Fantasy Football 101: Fantasy Football Terminology

Fantasy Football is like any other hobby – its enthusiasts use a lingo all their own.  When reading fantasy football publications, websites, and forums, you will see many acronyms and terms sprinkled into the writing.  Anyone new to fantasy football should learn what these acronyms and terms mean so they can benefit fully from their reading.  Knowing the lingo also will enhance the quality of your interactions with other owners.

Here are some commonly used fantasy football terms:

Average Draft Position (ADP) – This refers to where a player tends to be taken in a draft.  Many owners like to know this information so that they don’t take a player too soon or, conversely, wait too long to take a player during a real draft.

Dynasty – This is a league format where the entire roster is carried over from one year to the next.  Owners will want to carry at least a few young, promising players to keep their roster strong for the next couple of seasons. An owner will have to manage this sort of team all year long, not just during the regular football season.

Flex – A flex is a position in a fantasy football starting lineup that affords an owner some flexibility in filling.  Commonly, an owner can start a running back, wide receiver, or tight end in a flex position. Running backs are generally the best to plug in since they tend to touch the ball the most, but there are many exceptions to this guideline.

H2H – H2H is short for head-to-head, which is the most common fantasy football league format.  Head-to-head leagues mirror real football by pitting teams against each other.  In a 12-team league, for instance, there will be six games, each consisting of 2 teams competing against each other, with the high scorer being the winner.

IDP - Individual Defensive Players is what IDP is short for; in many leagues a single entity, defense and special teams (D/ST), represents a team's defense, but in IDP, individual players do, like on the offensive side of the ball.

Keeper League – This is a league format where an owner can carry over one or more players from the previous season’s roster onto the next season’s.  To do so, often an owner must sacrifice a draft pick commensurate with the value of the player kept.

Mock Draft – Mock drafts (or mocks, for short) are practice drafts.  Owners can go through a draft and practice strategies and get a feel for a player’s typical draft position.

PPR – PPR stands for Points Per Reception.  This is a league scoring format where each catch (reception) by a player is tallied, often counting for 1 point or .5 points.  In these leagues, it is important to draft players that get a lot of receptions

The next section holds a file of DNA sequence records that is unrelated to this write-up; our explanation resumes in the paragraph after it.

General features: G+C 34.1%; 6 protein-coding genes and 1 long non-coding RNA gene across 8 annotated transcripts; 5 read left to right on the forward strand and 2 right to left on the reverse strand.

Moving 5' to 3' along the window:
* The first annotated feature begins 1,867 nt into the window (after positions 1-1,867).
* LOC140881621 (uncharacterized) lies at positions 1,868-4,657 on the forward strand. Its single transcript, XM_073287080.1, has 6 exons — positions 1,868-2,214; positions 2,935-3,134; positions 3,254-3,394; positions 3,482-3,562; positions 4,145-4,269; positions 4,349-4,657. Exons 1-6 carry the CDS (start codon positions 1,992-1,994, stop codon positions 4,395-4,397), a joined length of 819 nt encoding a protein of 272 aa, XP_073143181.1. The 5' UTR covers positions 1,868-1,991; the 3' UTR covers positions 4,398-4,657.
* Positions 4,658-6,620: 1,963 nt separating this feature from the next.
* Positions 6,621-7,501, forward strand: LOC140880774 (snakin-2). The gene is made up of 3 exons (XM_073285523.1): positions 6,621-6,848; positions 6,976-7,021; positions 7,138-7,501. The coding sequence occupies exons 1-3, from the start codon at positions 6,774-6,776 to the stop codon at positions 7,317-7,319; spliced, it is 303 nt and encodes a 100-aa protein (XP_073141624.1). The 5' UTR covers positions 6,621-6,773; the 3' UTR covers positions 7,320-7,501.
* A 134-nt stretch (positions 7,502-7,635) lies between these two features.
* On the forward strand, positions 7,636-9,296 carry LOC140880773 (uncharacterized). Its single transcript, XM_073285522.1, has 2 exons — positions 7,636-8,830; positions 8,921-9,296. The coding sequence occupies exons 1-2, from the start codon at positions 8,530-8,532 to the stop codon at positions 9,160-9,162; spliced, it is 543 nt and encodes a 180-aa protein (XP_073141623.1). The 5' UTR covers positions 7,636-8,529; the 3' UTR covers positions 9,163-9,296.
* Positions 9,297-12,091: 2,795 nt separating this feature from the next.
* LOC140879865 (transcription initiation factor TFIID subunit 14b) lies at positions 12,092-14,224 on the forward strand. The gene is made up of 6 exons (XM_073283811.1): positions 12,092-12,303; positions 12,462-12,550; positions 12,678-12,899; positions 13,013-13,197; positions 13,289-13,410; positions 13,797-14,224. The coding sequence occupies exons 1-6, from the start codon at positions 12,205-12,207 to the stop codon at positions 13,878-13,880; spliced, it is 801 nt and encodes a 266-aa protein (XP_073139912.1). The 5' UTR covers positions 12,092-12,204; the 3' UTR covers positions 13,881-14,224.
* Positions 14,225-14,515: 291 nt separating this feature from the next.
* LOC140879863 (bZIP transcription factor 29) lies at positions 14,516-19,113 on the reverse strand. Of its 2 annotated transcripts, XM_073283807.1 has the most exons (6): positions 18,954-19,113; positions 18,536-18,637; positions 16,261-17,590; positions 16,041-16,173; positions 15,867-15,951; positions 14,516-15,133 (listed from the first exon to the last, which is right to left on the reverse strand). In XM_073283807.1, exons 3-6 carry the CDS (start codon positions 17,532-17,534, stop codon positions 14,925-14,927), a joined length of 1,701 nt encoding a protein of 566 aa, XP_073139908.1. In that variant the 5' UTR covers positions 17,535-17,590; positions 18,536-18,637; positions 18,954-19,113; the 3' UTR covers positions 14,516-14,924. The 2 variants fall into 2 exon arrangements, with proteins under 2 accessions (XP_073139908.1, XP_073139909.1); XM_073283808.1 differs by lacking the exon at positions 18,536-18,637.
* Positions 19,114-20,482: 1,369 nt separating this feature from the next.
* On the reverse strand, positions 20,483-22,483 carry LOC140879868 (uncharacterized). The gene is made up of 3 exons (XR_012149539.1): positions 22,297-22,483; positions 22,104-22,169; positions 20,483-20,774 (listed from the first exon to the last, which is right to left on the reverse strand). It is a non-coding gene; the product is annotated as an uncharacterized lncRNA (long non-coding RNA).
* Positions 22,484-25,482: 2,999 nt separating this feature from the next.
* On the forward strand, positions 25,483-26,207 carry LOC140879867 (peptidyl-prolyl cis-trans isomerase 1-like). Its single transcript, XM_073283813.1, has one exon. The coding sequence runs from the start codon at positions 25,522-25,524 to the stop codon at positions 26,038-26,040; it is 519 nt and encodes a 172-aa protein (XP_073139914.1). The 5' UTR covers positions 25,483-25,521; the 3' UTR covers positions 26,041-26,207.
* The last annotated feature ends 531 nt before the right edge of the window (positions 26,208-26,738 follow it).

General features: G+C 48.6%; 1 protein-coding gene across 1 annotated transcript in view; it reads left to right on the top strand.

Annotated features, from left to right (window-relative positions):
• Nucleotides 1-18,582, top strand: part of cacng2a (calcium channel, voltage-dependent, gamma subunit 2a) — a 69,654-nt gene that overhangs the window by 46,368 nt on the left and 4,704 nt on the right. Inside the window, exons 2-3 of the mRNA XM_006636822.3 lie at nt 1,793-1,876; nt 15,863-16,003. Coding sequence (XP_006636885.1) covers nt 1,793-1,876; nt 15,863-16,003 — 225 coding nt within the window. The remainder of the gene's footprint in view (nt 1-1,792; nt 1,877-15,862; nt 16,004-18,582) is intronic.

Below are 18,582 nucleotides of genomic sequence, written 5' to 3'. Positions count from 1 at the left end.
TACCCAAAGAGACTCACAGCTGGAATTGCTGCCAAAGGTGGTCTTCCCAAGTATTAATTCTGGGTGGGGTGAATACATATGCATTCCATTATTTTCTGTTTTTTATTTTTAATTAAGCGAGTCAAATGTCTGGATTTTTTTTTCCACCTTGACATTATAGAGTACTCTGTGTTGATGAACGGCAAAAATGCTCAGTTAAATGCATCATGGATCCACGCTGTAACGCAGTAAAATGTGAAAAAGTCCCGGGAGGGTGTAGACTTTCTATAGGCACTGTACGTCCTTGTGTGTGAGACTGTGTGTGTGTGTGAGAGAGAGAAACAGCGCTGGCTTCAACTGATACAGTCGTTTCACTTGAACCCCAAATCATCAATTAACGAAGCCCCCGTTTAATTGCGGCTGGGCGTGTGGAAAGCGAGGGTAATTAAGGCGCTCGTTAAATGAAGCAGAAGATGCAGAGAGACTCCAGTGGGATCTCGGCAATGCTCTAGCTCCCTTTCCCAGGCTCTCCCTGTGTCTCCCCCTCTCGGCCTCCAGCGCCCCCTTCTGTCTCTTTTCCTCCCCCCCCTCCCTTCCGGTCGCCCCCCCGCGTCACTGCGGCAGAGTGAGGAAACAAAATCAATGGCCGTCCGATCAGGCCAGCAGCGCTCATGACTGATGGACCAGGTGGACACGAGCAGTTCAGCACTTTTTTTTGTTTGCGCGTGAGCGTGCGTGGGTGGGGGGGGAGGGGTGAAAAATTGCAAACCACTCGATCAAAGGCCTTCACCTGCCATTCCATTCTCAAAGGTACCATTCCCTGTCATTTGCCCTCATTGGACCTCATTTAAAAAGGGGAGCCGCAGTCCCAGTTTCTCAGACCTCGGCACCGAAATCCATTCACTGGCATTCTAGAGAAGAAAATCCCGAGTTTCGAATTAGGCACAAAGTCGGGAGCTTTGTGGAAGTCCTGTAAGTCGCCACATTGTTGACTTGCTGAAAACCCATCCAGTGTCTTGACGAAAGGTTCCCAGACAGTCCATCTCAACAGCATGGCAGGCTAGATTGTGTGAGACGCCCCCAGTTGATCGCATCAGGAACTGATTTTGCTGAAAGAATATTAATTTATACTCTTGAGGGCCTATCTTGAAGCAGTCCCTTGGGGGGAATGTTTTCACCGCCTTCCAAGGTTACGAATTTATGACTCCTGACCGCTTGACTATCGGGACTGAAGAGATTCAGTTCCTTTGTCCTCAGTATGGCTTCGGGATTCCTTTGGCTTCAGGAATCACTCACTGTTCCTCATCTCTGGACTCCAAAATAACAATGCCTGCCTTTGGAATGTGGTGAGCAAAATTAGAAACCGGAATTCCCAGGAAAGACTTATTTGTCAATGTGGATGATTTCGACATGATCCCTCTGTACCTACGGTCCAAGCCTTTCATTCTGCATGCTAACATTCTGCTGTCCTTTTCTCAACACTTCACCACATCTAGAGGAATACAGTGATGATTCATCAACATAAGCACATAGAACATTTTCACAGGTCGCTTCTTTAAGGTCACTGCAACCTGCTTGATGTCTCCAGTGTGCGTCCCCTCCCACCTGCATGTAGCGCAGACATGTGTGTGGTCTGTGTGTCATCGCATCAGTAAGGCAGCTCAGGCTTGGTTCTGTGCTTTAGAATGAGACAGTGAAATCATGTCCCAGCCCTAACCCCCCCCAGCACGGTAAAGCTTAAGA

QB1, QB2… or RB1, RB2, RB3… or WR1, WR2, WR3…
- This numbering convention refers to the place on the roster and the type of production an owner can expect from a player.  A WR1, RB1, or QB1 will be a top-flight player who scores a lot fairly consistently and thus almost always start unless hurt or on bye week.  Those with a “2” designation usually don’t score quite as much and are less consistent, but they usually still start weekly unless hurt or off.  Those with a higher number (3 and up) tend to be mediocre or unpredictable and they tend to be bench players that fill in only during bye weeks or for injured starters.

RBBC – RBBC stands for Running Back by Committee, which fantasy football owners dread.  In the days of yore, teams leaned heavily on a single running back.  Today’s game is so brutal that teams try to preserve their running backs by splitting carries among 2-3 of them to reduce the number of hits they each take.  This trend makes it hard for fantasy owners to know which running back to start.

Redraft – A redraft league is one where owners draft an entire new roster each season.  No players are carried over from seasons prior.

Rosterable, Rostering – Rosterable means a player is worth having on a roster.  Rostering is the act of placing on a fantasy team roster.

WDIS, WSIS – These two terms stand for “Who Do I Start?” and “Who Should I Start?” and often are seen in fantasy football forums when owners are asking other owners for advice.

WHIR – A term meaning “Will Help in Return,” a phrase commonly seen in fantasy football forums where owners ask for advice in return for helping those who answered their questions.

WW – This stands for Waiver Wire, which is where a pool of free agent players sit, waiting to be signed if they start to perform.  This is also the place where owners jettison unproductive or injured players.

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